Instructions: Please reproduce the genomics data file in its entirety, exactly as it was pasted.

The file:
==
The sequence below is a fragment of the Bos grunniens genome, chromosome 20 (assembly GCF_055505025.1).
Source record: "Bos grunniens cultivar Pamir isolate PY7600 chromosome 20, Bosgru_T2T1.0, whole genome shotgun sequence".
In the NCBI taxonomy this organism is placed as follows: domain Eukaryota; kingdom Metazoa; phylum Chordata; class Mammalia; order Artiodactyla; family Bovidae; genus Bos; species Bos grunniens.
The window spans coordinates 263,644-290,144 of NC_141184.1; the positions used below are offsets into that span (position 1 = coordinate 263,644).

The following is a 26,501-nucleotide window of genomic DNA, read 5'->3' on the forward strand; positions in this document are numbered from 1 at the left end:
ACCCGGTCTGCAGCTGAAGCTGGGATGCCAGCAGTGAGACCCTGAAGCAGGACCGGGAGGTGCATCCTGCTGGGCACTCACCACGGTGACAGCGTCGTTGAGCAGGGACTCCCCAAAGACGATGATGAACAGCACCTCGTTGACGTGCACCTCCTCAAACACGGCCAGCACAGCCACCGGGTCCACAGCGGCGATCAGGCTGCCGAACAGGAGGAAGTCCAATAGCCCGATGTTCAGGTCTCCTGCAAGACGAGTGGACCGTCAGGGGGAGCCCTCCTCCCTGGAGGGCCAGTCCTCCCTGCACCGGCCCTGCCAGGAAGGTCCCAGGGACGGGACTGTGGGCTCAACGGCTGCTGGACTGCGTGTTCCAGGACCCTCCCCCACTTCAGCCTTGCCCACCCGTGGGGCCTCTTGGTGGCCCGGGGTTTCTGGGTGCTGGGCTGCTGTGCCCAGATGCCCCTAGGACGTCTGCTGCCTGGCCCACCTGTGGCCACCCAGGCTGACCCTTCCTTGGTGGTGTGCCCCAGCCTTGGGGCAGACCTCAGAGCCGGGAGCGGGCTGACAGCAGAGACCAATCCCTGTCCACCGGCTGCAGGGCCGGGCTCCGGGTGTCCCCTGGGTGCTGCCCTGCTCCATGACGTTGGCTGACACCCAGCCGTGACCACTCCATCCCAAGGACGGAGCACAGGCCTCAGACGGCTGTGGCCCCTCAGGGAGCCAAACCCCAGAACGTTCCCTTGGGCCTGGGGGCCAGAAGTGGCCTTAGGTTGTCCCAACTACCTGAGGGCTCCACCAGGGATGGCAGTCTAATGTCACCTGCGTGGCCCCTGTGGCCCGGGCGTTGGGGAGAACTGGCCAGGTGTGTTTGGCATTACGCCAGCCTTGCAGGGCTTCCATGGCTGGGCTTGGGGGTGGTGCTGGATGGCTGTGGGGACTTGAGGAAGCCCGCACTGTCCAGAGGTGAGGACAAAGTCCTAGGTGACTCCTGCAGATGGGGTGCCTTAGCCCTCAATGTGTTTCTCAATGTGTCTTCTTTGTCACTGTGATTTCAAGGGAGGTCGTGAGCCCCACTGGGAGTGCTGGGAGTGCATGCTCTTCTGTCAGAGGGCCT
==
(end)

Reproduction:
The sequence below is a fragment of the Bos grunniens genome, chromosome 20 (assembly GCF_055505025.1).
Source record: "Bos grunniens cultivar Pamir isolate PY7600 chromosome 20, Bosgru_T2T1.0, whole genome shotgun sequence".
In the NCBI taxonomy this organism is placed as follows: domain Eukaryota; kingdom Metazoa; phylum Chordata; class Mammalia; order Artiodactyla; family Bovidae; genus Bos; species Bos grunniens.
The window spans coordinates 263,644-290,144 of NC_141184.1; the positions used below are offsets into that span (position 1 = coordinate 263,644).

The following is a 26,501-nucleotide window of genomic DNA, read 5'->3' on the forward strand; positions in this document are numbered from 1 at the left end:
ACCCGGTCTGCAGCTGAAGCTGGGATGCCAGCAGTGAGACCCTGAAGCAGGACCGGGAGGTGCATCCTGCTGGGCACTCACCACGGTGACAGCGTCGTTGAGCAGGGACTCCCCAAAGACGATGATGAACAGCACCTCGTTGACGTGCACCTCCTCAAACACGGCCAGCACAGCCACCGGGTCCACAGCGGCGATCAGGCTGCCGAACAGGAGGAAGTCCAATAGCCCGATGTTCAGGTCTCCTGCAAGACGAGTGGACCGTCAGGGGGAGCCCTCCTCCCTGGAGGGCCAGTCCTCCCTGCACCGGCCCTGCCAGGAAGGTCCCAGGGACGGGACTGTGGGCTCAACGGCTGCTGGACTGCGTGTTCCAGGACCCTCCCCCACTTCAGCCTTGCCCACCCGTGGGGCCTCTTGGTGGCCCGGGGTTTCTGGGTGCTGGGCTGCTGTGCCCAGATGCCCCTAGGACGTCTGCTGCCTGGCCCACCTGTGGCCACCCAGGCTGACCCTTCCTTGGTGGTGTGCCCCAGCCTTGGGGCAGACCTCAGAGCCGGGAGCGGGCTGACAGCAGAGACCAATCCCTGTCCACCGGCTGCAGGGCCGGGCTCCGGGTGTCCCCTGGGTGCTGCCCTGCTCCATGACGTTGGCTGACACCCAGCCGTGACCACTCCATCCCAAGGACGGAGCACAGGCCTCAGACGGCTGTGGCCCCTCAGGGAGCCAAACCCCAGAACGTTCCCTTGGGCCTGGGGGCCAGAAGTGGCCTTAGGTTGTCCCAACTACCTGAGGGCTCCACCAGGGATGGCAGTCTAATGTCACCTGCGTGGCCCCTGTGGCCCGGGCGTTGGGGAGAACTGGCCAGGTGTGTTTGGCATTACGCCAGCCTTGCAGGGCTTCCATGGCTGGGCTTGGGGGTGGTGCTGGATGGCTGTGGGGACTTGAGGAAGCCCGCACTGTCCAGAGGTGAGGACAAAGTCCTAGGTGACTCCTGCAGATGGGGTGCCTTAGCCCTCAATGTGTTTCTCAATGTGTCTTCTTTGTCACTGTGATTTCAAGGGAGGTCGTGAGCCCCACTGGGAGTGCTGGGAGTGCATGCTCTTCTGTCAGAGGGCCT